How does gravity work?

Einstein's Gravity

Albert Einstein
Albert Einstein called gravity a distortion in the shape of space-time.
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Albert Einstein, who won the Nobel Prize in Physics in 1921, contributed an alternate theory of gravity in the early 1900s. It was part of his famous General Theory of Relativity, and it offered a very different explanation from Newton's Law of Universal Gravitation. Einstein didn't believe gravity was a force at all; he said it was a distortion in the shape of space-time, otherwise known as "the fourth dimension" (see How Special Relativity Works to learn about space-time).

Basic physics states that if there are no external forces at work, an object will always travel in the straightest possible line. Accordingly, without an external force, two objects travelling along parallel paths will always remain parallel. They will never meet.

But the fact is, they do meet. Particles that start off on parallel paths sometimes end up colliding. Newton's theory says this can occur because of gravity, a force attracting those objects to one another or to a single, third object. Einstein also says this occurs due to gravity -- but in his theory, gravity is not a force. It's a curve in space-time.

According to Einstein, those objects are still travelling along the straightest possible line, but due to a distortion in space-time, the straightest possible line is now along a spherical path. So two objects that were moving along a flat plane are now moving along a spherical plane. And two straight paths along that sphere end in a single point.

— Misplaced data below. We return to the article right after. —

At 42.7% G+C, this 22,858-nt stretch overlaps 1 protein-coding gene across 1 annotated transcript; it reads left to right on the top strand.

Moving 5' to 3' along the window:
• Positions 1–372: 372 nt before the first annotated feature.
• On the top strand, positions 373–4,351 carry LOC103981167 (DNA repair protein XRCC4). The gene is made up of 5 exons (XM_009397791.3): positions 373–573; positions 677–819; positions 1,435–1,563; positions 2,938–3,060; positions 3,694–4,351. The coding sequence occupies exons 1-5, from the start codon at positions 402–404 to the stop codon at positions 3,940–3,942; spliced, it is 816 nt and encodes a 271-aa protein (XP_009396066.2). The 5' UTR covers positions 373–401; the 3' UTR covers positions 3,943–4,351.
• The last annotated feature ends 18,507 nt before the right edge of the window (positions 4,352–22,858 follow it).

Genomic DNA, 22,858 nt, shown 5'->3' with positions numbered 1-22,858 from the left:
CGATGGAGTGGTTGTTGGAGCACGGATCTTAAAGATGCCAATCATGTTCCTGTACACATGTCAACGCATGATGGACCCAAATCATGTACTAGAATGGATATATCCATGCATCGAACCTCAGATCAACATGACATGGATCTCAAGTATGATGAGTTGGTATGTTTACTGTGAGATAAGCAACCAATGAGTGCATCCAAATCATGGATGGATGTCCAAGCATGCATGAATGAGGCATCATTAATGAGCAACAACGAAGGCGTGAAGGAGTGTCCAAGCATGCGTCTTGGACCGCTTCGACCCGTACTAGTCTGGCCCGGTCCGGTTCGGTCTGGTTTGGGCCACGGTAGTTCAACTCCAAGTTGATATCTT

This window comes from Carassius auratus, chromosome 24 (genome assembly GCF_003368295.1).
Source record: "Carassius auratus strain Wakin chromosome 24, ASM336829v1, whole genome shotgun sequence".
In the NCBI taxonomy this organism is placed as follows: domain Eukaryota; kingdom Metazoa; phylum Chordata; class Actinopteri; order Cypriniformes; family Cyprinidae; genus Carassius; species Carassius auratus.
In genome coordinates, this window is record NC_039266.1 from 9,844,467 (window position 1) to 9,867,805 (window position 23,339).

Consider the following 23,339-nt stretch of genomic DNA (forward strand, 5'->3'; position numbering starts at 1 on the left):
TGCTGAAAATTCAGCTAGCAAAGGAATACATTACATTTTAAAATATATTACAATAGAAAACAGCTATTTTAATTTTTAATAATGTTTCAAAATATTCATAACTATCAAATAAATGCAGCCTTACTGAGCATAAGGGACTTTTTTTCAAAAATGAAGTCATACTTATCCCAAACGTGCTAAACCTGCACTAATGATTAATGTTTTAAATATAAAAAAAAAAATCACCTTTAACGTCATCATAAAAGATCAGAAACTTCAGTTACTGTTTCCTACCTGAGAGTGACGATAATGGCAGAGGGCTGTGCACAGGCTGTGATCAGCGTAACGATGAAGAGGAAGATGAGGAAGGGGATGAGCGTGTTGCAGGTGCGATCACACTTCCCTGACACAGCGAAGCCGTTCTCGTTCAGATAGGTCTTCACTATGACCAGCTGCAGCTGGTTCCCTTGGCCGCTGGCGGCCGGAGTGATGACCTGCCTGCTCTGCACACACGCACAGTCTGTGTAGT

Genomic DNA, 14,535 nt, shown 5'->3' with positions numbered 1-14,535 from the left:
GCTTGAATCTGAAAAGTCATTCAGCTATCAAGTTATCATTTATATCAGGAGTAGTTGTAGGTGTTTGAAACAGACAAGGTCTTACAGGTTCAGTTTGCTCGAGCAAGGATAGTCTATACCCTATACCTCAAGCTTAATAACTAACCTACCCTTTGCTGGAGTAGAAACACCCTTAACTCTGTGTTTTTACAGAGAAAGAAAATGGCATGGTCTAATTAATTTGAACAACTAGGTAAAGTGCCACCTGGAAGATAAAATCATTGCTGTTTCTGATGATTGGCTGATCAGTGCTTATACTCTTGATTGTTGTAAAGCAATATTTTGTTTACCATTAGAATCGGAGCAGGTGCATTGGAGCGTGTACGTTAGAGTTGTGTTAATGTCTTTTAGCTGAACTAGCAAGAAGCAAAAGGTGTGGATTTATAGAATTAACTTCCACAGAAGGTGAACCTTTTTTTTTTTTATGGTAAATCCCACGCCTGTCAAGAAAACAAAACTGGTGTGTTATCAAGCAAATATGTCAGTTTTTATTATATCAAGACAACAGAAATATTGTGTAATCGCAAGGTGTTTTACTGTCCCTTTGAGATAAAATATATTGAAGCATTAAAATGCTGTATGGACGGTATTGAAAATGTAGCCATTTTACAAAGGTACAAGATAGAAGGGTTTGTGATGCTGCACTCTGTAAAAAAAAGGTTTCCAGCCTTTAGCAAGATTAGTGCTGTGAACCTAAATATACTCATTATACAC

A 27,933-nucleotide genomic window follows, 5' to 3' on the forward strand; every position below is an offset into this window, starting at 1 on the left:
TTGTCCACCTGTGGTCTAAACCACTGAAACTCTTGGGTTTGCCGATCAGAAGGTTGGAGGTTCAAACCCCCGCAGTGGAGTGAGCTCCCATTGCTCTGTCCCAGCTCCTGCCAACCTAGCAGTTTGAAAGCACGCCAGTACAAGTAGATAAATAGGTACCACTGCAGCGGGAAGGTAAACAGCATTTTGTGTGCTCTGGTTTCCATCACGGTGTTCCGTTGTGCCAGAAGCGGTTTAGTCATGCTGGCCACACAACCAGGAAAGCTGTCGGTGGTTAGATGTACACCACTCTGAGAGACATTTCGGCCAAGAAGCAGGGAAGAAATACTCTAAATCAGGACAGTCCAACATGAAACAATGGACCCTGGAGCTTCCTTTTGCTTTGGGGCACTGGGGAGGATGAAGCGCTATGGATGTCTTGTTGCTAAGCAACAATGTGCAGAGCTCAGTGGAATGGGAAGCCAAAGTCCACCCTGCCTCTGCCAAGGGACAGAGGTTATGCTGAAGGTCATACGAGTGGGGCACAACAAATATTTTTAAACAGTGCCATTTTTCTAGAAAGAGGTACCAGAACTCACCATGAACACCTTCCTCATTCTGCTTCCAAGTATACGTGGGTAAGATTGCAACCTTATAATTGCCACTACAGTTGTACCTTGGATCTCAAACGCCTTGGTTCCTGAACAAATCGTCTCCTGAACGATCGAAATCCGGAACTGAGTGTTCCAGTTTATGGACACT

Still more-recent theories of gravity express the phenomenon in terms of particles and waves. One view states that particles called gravitons cause objects to be attracted to one another. Gravitons have never actually been observed, though. And neither have gravitational waves, sometimes called gravitational radiation, which supposedly are generated when an object is accelerated by an external force [source: Scientific American].

Gravitons or no gravitons, we know that what goes up must come down. Perhaps someday, we'll know exactly why. But until then, we can be satisfied just knowing that planet Earth won't go hurtling into the sun anytime soon. Gravity is keeping it safely in orbit.

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More Great Links


  • "Einstein's geometric gravity." Einstein Online.
  • "Gravity." Princeton WordNet.
  • Kurtus, Ron. "Gravitation and the Force of Gravity." Succeed in Physical Science: School for Champions.
  • "Is gravity a particle or a wave?" Scientific American. October 21, 1999.